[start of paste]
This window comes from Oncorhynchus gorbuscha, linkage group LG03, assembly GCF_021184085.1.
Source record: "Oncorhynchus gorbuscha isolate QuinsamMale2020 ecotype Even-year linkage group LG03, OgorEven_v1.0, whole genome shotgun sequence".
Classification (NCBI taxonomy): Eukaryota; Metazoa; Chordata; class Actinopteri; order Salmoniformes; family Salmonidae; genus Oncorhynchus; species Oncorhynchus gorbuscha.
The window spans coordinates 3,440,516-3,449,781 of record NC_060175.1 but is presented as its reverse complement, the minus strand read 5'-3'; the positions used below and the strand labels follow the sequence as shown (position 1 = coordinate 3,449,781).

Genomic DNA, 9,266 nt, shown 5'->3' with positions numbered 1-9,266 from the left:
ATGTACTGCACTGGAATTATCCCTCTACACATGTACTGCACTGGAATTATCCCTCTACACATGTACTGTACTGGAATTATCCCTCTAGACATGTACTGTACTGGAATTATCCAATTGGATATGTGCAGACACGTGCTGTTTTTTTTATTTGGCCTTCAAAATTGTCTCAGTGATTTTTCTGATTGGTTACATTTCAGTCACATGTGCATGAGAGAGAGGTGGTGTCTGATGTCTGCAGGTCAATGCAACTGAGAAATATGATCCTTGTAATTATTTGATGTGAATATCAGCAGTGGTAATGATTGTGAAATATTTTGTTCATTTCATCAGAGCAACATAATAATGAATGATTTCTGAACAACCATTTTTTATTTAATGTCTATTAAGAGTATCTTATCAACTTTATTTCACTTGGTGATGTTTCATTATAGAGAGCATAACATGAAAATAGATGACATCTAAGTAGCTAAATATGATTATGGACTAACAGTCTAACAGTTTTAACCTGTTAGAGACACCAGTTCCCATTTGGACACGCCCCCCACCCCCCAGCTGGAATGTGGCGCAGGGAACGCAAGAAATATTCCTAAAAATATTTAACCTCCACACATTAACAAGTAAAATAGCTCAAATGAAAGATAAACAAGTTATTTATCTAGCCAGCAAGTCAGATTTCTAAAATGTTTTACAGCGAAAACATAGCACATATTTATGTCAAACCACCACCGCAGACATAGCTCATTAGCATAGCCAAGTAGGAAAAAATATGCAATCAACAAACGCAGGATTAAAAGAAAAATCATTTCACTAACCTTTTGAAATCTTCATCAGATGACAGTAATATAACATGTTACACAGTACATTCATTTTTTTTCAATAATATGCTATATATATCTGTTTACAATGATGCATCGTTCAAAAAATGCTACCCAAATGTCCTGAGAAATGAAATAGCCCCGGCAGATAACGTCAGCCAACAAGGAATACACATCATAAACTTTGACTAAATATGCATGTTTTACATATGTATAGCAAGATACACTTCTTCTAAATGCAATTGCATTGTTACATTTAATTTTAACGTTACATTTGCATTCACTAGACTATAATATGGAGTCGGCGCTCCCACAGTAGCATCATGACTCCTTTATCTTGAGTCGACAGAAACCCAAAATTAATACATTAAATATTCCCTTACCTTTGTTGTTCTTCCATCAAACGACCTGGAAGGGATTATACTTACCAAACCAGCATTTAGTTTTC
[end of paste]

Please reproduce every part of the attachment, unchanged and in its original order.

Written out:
This window comes from Oncorhynchus gorbuscha, linkage group LG03, assembly GCF_021184085.1.
Source record: "Oncorhynchus gorbuscha isolate QuinsamMale2020 ecotype Even-year linkage group LG03, OgorEven_v1.0, whole genome shotgun sequence".
Classification (NCBI taxonomy): Eukaryota; Metazoa; Chordata; class Actinopteri; order Salmoniformes; family Salmonidae; genus Oncorhynchus; species Oncorhynchus gorbuscha.
The window spans coordinates 3,440,516-3,449,781 of record NC_060175.1 but is presented as its reverse complement, the minus strand read 5'-3'; the positions used below and the strand labels follow the sequence as shown (position 1 = coordinate 3,449,781).

Genomic DNA, 9,266 nt, shown 5'->3' with positions numbered 1-9,266 from the left:
ATGTACTGCACTGGAATTATCCCTCTACACATGTACTGCACTGGAATTATCCCTCTACACATGTACTGTACTGGAATTATCCCTCTAGACATGTACTGTACTGGAATTATCCAATTGGATATGTGCAGACACGTGCTGTTTTTTTTATTTGGCCTTCAAAATTGTCTCAGTGATTTTTCTGATTGGTTACATTTCAGTCACATGTGCATGAGAGAGAGGTGGTGTCTGATGTCTGCAGGTCAATGCAACTGAGAAATATGATCCTTGTAATTATTTGATGTGAATATCAGCAGTGGTAATGATTGTGAAATATTTTGTTCATTTCATCAGAGCAACATAATAATGAATGATTTCTGAACAACCATTTTTTATTTAATGTCTATTAAGAGTATCTTATCAACTTTATTTCACTTGGTGATGTTTCATTATAGAGAGCATAACATGAAAATAGATGACATCTAAGTAGCTAAATATGATTATGGACTAACAGTCTAACAGTTTTAACCTGTTAGAGACACCAGTTCCCATTTGGACACGCCCCCCACCCCCCAGCTGGAATGTGGCGCAGGGAACGCAAGAAATATTCCTAAAAATATTTAACCTCCACACATTAACAAGTAAAATAGCTCAAATGAAAGATAAACAAGTTATTTATCTAGCCAGCAAGTCAGATTTCTAAAATGTTTTACAGCGAAAACATAGCACATATTTATGTCAAACCACCACCGCAGACATAGCTCATTAGCATAGCCAAGTAGGAAAAAATATGCAATCAACAAACGCAGGATTAAAAGAAAAATCATTTCACTAACCTTTTGAAATCTTCATCAGATGACAGTAATATAACATGTTACACAGTACATTCATTTTTTTTCAATAATATGCTATATATATCTGTTTACAATGATGCATCGTTCAAAAAATGCTACCCAAATGTCCTGAGAAATGAAATAGCCCCGGCAGATAACGTCAGCCAACAAGGAATACACATCATAAACTTTGACTAAATATGCATGTTTTACATATGTATAGCAAGATACACTTCTTCTAAATGCAATTGCATTGTTACATTTAATTTTAACGTTACATTTGCATTCACTAGACTATAATATGGAGTCGGCGCTCCCACAGTAGCATCATGACTCCTTTATCTTGAGTCGACAGAAACCCAAAATTAATACATTAAATATTCCCTTACCTTTGTTGTTCTTCCATCAAACGACCTGGAAGGGATTATACTTACCAAACCAGCATTTAGTTTTC